Wednesday, October 28, 2009

Corpsman Chief Wins Bronze Star - His Specialty Suffers no Lack of Valor

M.E. has always held navy hospital corpsman, including this one, in high regard. Accordingly, we were pleased to see this award:
A sailor at Naval Hospital Beaufort became the latest recipient Friday of one of the military's highest decorations. Chief Hospital Corpsman Troy Murphy, a 36-year-old Tucson, Ariz., native was "humbled almost to the point of embarrassment" to receive the military's fourth-highest decoration for meritorious service.
From May 2008 until July, while stationed at Combined Security Transition Command in Kabul, Murphy worked as the senior noncommissioned officer to a team teaching combat medics from the Afghan National Security Forces the most up-to-date life-saving techniques. The award citation said Murphy's leadership "enhanced the Afghan National Security Force's Combat Medic Program, significantly improving the life-saving skills of medics deployed in a combat environment."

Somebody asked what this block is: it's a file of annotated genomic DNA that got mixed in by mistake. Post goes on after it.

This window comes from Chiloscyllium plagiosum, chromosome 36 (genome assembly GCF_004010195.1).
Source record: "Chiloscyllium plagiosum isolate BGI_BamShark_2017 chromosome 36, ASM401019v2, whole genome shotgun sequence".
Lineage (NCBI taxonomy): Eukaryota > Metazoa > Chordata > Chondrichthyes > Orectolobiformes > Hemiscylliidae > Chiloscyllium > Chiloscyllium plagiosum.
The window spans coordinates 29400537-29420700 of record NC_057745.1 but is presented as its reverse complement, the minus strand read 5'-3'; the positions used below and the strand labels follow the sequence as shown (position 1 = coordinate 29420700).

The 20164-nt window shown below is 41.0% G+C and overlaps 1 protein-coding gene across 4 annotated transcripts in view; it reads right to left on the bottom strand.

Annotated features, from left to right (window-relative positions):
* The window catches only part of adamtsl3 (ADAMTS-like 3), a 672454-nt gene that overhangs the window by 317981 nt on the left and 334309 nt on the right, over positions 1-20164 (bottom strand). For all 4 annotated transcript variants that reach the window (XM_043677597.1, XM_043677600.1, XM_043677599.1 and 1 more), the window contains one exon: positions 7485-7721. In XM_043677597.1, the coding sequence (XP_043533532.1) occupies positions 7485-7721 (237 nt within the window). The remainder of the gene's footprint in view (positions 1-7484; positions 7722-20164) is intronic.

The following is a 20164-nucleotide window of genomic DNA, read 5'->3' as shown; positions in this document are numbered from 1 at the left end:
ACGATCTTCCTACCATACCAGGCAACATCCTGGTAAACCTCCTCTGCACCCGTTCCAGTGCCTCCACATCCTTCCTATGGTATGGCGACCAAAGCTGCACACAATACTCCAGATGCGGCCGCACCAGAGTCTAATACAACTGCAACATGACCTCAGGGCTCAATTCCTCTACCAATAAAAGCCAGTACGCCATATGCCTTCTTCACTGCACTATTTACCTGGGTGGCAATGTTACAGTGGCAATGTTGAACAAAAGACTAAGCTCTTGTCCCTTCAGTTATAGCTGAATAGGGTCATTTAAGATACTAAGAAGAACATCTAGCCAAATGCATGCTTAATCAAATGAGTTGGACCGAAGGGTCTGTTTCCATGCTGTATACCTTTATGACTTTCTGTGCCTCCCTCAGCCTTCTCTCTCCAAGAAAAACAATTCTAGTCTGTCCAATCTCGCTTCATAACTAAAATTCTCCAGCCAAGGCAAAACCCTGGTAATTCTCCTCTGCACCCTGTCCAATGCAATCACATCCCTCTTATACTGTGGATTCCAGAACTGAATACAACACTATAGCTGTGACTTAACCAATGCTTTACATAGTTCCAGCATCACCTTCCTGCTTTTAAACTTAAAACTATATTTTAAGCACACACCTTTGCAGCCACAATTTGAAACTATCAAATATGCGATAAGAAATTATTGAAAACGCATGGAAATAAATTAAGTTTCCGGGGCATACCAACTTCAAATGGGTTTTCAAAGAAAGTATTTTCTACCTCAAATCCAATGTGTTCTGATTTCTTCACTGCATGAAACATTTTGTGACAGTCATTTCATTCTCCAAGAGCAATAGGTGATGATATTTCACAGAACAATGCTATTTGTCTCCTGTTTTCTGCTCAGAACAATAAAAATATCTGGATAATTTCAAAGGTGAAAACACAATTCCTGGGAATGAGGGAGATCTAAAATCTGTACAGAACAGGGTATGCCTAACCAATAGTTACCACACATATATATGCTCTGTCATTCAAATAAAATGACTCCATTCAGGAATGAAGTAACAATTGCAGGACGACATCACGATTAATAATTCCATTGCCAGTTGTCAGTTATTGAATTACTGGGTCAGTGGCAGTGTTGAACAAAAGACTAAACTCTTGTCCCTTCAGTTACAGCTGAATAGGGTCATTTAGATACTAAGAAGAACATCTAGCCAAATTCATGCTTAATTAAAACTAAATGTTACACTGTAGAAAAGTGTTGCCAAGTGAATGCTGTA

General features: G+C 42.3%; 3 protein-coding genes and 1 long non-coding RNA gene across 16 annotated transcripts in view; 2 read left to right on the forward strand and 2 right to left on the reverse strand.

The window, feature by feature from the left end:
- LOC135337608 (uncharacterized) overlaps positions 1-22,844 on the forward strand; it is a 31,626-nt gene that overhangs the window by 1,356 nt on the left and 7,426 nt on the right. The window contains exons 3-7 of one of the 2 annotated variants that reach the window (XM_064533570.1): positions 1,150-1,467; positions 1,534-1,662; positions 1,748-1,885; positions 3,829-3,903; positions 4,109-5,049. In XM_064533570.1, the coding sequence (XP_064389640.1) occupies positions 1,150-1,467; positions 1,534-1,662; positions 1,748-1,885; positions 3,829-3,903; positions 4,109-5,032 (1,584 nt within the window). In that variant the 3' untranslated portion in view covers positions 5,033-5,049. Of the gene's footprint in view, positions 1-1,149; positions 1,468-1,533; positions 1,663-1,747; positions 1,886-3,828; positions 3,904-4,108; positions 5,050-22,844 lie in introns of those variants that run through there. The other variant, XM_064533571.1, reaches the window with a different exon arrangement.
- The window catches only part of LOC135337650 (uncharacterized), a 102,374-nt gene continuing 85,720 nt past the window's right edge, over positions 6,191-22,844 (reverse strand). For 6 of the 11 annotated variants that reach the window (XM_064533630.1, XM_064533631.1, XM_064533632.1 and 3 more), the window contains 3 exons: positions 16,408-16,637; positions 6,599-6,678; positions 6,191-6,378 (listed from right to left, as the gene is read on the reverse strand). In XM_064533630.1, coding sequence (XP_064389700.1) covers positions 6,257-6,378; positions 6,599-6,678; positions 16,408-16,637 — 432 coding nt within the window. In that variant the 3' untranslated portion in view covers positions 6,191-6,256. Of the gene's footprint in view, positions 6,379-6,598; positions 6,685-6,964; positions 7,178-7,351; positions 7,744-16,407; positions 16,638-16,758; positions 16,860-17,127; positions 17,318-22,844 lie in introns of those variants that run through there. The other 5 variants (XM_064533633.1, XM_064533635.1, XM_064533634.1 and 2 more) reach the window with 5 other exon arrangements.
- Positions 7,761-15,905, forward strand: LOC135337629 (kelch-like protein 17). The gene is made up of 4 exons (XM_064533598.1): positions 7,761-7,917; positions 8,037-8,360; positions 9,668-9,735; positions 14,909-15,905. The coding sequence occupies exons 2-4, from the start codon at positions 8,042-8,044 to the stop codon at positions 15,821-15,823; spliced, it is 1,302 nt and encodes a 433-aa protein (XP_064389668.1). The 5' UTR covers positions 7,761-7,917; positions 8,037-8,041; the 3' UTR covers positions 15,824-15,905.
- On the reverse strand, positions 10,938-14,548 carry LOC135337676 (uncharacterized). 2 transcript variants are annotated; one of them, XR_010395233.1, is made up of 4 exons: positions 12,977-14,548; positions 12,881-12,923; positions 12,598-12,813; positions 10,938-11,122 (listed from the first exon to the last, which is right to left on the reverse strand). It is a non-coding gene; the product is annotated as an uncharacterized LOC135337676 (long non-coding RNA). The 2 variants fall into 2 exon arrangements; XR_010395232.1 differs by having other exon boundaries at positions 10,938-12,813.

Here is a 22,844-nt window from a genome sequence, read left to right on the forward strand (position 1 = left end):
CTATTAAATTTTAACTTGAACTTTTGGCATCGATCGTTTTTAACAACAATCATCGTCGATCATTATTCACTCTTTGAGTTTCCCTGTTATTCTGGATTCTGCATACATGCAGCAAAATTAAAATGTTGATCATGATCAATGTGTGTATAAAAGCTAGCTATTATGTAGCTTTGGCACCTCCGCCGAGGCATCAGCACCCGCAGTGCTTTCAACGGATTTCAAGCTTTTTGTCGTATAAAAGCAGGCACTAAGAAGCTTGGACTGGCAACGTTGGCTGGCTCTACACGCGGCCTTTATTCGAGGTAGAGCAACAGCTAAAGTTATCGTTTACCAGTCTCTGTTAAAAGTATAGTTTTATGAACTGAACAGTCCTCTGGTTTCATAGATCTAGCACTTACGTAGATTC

In attempts to explore Murphy's citation (not found), we did find some interesting commentary concerning awards of the medal to SSN skippers, and tough questions by CDR Salamander that readers may find also interesting.
Readers interested in the Valor device (ā€œVā€) authorized by all services to distinguish those awards from meritorious achievement awards should read this. Basically, awards resulting from combat heroism (Army and Air Force) or earned in combat (Navy), are distinctive from meritorious achievement Bronze Stars awards.
Consider the posthumous awards to rank-and-file, WWII submariners sunk in combat. What is the Purple Heart equivalent for drowning deaths in combat? Hmmm.
Submarines are always silent and strange.



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